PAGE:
By now, you will have heard enough about the similarities between Mayo and Donegal. In particular, you might have noted how the coaches of these two teams are bracketed off together.
They were both dumped out of the 2010 Championship on the same weekend, their defeats both assessed as ‘bottoming-out.' Last year, they won their provincial title and made it to the All-Ireland semi-finals with remarkable victories in the quarter-final stage. In 2012, they both defended their titles and have gone a step further, making it to the final.
In winning Ulster and reaching an All-Ireland final with the county under-21s, Jim McGuinness was the only managerial candidate that Donegal were going to go with. Despite guiding Ballintubber to their first Mayo county title, James Horan had to go in direct competition with Tommy Lyons for the county job, which leads to a surreal thought; how different would the last two years have been in Mayo had Lyons been manager?
While McGuinness says that some people had suggested he was ‘off his rocker’ going for the Donegal job, it's something similar to Horan, who says: “Some people thought I was daft to take over the team, others thought I couldn’t do any worse, but we had a very good idea of the ability that was there and we felt we could offer something.
“It was a huge opportunity and a huge challenge, but we’re delighted with how it’s gone.”
There are certain principles of Gaelic football that McGuinness and Horan prize above others. They also show a remarkable devotion to perfecting the skills of the game.
As a player on the team that lost the 1996 All-Ireland final, Horan has acknowledged that he feels a lack of polish on the basic skills proved costly. Hand-passing with the weaker hand, or kicking off the weaker foot was proving crucial when you add up all the little things that go into a win or a loss.
In the semi-final, his side were nearly done for as Dublin reeled off eight points without reply in a stirring recovery. The predictable assessments followed — that Mayo inevitably collapse at some point — ignored the fact that they hung in while players were dropping everywhere with injuries.
Their shape went, but Horan peels the bark back even further to get to the sap: “Some of the key areas like our basic skill execution wasn’t as good as we’d like it to be. We pride ourselves on that, we feel we’re one of the most skillful teams around, so we’re looking to improve on that.”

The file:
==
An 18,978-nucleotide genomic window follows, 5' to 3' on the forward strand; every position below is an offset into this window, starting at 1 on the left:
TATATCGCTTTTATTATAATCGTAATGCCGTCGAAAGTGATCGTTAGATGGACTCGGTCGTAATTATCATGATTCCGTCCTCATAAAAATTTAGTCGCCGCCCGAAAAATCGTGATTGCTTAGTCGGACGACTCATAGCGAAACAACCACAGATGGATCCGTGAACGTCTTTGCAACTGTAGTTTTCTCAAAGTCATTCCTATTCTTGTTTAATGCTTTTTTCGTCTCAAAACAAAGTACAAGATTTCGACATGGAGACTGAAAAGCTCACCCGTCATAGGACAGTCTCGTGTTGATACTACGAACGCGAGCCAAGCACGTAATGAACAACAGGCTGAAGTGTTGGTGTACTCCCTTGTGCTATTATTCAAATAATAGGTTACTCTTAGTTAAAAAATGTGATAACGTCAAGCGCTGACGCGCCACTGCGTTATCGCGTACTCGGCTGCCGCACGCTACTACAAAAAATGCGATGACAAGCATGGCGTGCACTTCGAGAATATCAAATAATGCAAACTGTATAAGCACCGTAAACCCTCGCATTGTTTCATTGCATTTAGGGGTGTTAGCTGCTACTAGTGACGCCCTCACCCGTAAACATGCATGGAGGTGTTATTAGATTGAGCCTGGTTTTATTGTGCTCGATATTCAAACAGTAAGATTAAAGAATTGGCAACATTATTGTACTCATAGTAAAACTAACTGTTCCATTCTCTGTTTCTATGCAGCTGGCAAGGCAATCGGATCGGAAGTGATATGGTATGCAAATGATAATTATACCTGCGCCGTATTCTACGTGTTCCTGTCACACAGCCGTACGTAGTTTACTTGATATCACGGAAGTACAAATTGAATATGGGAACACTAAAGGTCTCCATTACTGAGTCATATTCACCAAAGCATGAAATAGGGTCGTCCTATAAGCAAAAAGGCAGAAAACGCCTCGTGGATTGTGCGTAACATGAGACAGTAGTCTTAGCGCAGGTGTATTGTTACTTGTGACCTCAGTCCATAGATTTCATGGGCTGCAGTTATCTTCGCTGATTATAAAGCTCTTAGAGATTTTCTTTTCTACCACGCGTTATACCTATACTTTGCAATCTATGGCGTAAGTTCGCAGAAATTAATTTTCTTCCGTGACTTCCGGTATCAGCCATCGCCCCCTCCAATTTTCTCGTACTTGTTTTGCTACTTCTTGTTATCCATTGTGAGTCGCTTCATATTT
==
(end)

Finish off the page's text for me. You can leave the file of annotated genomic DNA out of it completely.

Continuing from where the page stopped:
Ultimately, how they reacted was a massive education.
“The main thing I’d take from that period,” says Horan, “was how we responded and problem-solved our way out of it.
“We finished the game quite strongly, in the last five or six minutes and we had a couple of goal and point chances. We didn’t take them, but we responded well and showed character.”
In an overall context, Horan has changed the face of Mayo football. When Conor Mortimor walked away on the week of the Connacht final, it was as if the old image of individualism left the group.
Younger players stepped it up, responded to the demands of hard work. One of the most important lessons Horan claims to have learned on his feet over the past two years is: “That you can never underestimate youth. We’ve had some guys that have come in and done very well and developed very quickly...the different rates at which different players can improve is always a source of amazement.”
Within the county, ostentatious displays of fandom have been cautioned against. The fervour that gripped the county in the lead-up to the finals of '96 and '97 has often been used as contributory factors.
In the pursuit of a deeper meaning to their defeats, it has been said that the final losses of the least two decades has damaged the soul of Mayo football.
It's fanciful chat and while Horan dismisses the hokum, the games themselves contain some relevance. “There’s a huge amount to be learned from those defeats”, he says. “Where there’s benefit to this team, we’ll take them, but this team is plotting its own course.”
Teams that finally ended their long run of pain
Mayo have last won an All-Ireland title in 1951. Since then have lost finals in 1989, 1996, 1997, 2004 and 2006. Here we look at other sides to have broken a long sequence of disappointing failures.
From 2003 to 2008, the Shamrocks lost six Antrim hurling finals in-a-row. When PJ O'Mullan jnr came in as coach, they won the Volunteer Cup in 2010, and are now reigning All-Ireland club champions.
While their drought from 1914 to their next All-Ireland in 1995 was labelled the 'curse of Biddy Early', it is interesting to note that the 19th century healer from Feakle, Co Clare died in 1875, long before the founding of the Gaelic Athletic Association. Nevertheless, it took a Feakle man - Ger Loughnane — to lead Clare out of the darkness.
Boston Red Sox
When the Red Sox sold Babe Ruth to the New York Yankees in 1920, they became afflicted with the 'Curse of the Bambino’. They went without a World Series title until 2004, when a change in approach to player recruitment inspired by Billy Beane of the Oakland A's paid off in style.